Teachers were left shocked at the State Government's announcement to re-open WA's public schools despite restrictions on social distancing and non-essential services remaining in place.
Public schools will reopen on Wednesday and parents and carers have the choice to either send their children back to school or allow them to learn from home.
State School Teachers Union WA president Pat Byrne said police and the Premier had been adamant about statewide social distancing restrictions but they were backflipping the rules just for schools.
"Teachers were surprised, and quite frankly felt a strong sense of betrayal given they had [been] preparing for a particular scenario," Ms Byrne said.
"There is a lot of anger from teachers around that particular situation."
Ms Byrne warned a reopening would cause "a lot of anxiety, a lot of chaos and a lot of disorder at the beginning of term".
Despite the government implementing protocols to prevent the spread of COVID-19 among schools, many Mandurah public school teachers have said this would be impossible to follow in a classroom environment.
"We can not guarantee social distancing measures, as there are too many students per square metre of classroom and PPE is non-existent unless we provide it ourselves," a Mandurah teacher, who did not want to be named, said.
"We are being told to remain vigilant to stay ahead of this virus so why does this then not apply to schools, teachers and all staff in a school setting?"
Another Mandurah teacher expressed frustration over being in the same room as dozens of children yet not being allowed near his own family.
"What I don't understand is why it is safe for me to teach children yet it isn't safe for me to see my own grandchildren," he said.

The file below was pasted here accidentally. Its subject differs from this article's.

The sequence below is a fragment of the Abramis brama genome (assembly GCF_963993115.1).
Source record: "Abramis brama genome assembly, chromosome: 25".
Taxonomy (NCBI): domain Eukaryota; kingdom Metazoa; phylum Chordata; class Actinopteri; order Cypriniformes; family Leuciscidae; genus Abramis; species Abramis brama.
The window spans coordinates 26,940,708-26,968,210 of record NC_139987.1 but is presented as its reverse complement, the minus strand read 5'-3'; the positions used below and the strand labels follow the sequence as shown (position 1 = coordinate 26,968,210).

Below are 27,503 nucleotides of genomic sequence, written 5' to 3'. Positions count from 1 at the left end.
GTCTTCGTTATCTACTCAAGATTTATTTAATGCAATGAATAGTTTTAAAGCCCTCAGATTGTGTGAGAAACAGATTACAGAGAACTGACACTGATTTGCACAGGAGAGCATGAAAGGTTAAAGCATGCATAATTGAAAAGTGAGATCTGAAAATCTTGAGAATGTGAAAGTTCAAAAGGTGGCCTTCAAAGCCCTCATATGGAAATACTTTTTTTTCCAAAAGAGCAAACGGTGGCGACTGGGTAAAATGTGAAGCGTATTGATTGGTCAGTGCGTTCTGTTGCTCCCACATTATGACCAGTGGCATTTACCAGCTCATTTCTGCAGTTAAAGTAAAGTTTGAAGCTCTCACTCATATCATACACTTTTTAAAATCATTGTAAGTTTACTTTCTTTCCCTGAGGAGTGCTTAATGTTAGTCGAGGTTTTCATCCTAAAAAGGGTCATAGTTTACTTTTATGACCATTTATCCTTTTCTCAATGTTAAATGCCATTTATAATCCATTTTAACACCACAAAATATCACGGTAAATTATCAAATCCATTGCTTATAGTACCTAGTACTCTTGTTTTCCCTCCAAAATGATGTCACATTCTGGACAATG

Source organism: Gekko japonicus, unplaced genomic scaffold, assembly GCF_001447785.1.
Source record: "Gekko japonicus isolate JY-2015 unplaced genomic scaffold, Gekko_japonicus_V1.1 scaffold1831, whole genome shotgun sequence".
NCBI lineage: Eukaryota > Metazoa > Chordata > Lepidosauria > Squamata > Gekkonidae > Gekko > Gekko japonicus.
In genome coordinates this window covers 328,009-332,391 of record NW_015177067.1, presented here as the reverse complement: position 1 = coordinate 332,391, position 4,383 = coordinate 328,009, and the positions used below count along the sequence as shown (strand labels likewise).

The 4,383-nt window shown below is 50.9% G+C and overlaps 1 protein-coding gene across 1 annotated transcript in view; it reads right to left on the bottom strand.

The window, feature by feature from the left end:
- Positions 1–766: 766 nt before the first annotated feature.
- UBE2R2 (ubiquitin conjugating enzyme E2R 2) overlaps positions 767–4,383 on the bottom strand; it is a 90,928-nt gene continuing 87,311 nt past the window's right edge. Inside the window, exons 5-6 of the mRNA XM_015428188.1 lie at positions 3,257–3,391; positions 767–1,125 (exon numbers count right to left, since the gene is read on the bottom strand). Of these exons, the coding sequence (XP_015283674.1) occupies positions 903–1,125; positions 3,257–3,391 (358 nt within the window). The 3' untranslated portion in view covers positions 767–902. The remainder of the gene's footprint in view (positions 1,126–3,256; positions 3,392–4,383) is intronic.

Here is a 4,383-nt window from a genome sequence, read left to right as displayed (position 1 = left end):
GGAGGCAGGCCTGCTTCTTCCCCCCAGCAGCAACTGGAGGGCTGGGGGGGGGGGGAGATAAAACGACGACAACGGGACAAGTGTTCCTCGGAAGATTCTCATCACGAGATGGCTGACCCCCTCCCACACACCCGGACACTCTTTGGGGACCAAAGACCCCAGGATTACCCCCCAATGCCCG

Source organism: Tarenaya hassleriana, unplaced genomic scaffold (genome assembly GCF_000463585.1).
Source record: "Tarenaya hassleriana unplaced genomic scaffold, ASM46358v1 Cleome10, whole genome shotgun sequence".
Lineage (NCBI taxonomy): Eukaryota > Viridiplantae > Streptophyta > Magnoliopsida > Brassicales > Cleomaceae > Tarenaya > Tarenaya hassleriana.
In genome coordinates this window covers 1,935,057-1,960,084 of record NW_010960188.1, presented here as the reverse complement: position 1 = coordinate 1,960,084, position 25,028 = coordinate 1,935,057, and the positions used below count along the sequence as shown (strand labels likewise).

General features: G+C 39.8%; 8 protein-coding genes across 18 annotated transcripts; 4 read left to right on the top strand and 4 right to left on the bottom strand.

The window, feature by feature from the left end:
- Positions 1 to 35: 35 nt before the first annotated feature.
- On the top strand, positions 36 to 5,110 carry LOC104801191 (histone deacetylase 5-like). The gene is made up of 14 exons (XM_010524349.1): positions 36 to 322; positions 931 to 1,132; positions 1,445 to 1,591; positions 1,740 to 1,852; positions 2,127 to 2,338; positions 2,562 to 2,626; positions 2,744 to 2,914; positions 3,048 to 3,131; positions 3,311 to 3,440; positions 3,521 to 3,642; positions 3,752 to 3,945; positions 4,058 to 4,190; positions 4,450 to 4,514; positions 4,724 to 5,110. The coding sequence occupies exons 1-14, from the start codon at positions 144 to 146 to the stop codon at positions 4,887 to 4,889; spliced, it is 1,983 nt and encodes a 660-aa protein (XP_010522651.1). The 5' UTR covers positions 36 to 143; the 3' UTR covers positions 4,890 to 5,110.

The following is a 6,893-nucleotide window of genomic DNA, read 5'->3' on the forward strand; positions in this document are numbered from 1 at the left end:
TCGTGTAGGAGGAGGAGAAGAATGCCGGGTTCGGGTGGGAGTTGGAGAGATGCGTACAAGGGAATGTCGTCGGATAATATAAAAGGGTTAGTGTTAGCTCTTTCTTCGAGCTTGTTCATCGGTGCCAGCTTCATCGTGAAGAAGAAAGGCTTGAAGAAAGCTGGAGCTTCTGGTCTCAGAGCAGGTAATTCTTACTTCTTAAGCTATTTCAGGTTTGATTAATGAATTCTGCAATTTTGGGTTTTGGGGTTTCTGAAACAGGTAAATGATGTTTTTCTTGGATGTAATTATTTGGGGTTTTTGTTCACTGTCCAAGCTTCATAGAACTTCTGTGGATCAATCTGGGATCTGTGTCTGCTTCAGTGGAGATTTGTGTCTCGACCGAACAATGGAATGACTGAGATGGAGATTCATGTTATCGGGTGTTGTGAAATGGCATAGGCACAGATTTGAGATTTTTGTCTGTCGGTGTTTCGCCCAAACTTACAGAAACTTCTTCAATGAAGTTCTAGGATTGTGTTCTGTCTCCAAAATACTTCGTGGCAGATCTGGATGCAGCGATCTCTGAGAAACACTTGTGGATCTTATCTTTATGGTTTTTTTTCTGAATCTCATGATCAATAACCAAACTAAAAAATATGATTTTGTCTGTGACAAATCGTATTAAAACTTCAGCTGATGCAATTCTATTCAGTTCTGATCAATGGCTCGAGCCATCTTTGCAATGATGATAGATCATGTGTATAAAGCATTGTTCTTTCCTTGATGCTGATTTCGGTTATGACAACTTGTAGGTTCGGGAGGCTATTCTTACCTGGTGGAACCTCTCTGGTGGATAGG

"Also how are schools safe yet it is unsafe for the children to mingle and play with each other after school."
The state government plans to spend $43 million to clean and disinfect all high contact items every one to two hours, as well as regularly clean school play equipment.
Parents would be required to drop children at the school gate and not enter the school grounds.
Canteens could provide takeaway services only, school swimming pools would be closed and assemblies, camps, excursions and interschool activities would not be permitted.
Schools could also implement staggered start, break and meal times to reduce contact in common areas and staff rooms.
Education and Training Minister Sue Ellery said it was critical students continued to have access to their teachers which is why teachers would be in the classroom.
Premier Mark McGowan said they carefully considered options for the start of Term 2, based on the best health advice.
"This soft opening is about transitioning students back into our classrooms in a responsible manner, to receive the best education, without risking the health of students, staff or parents," he said.
Several Peel private schools are continuing with plans for all students to learn from home.
Children from kindergarten to Year 10 in Catholic schools will do remote lessons for the first three weeks, whether at home or at school.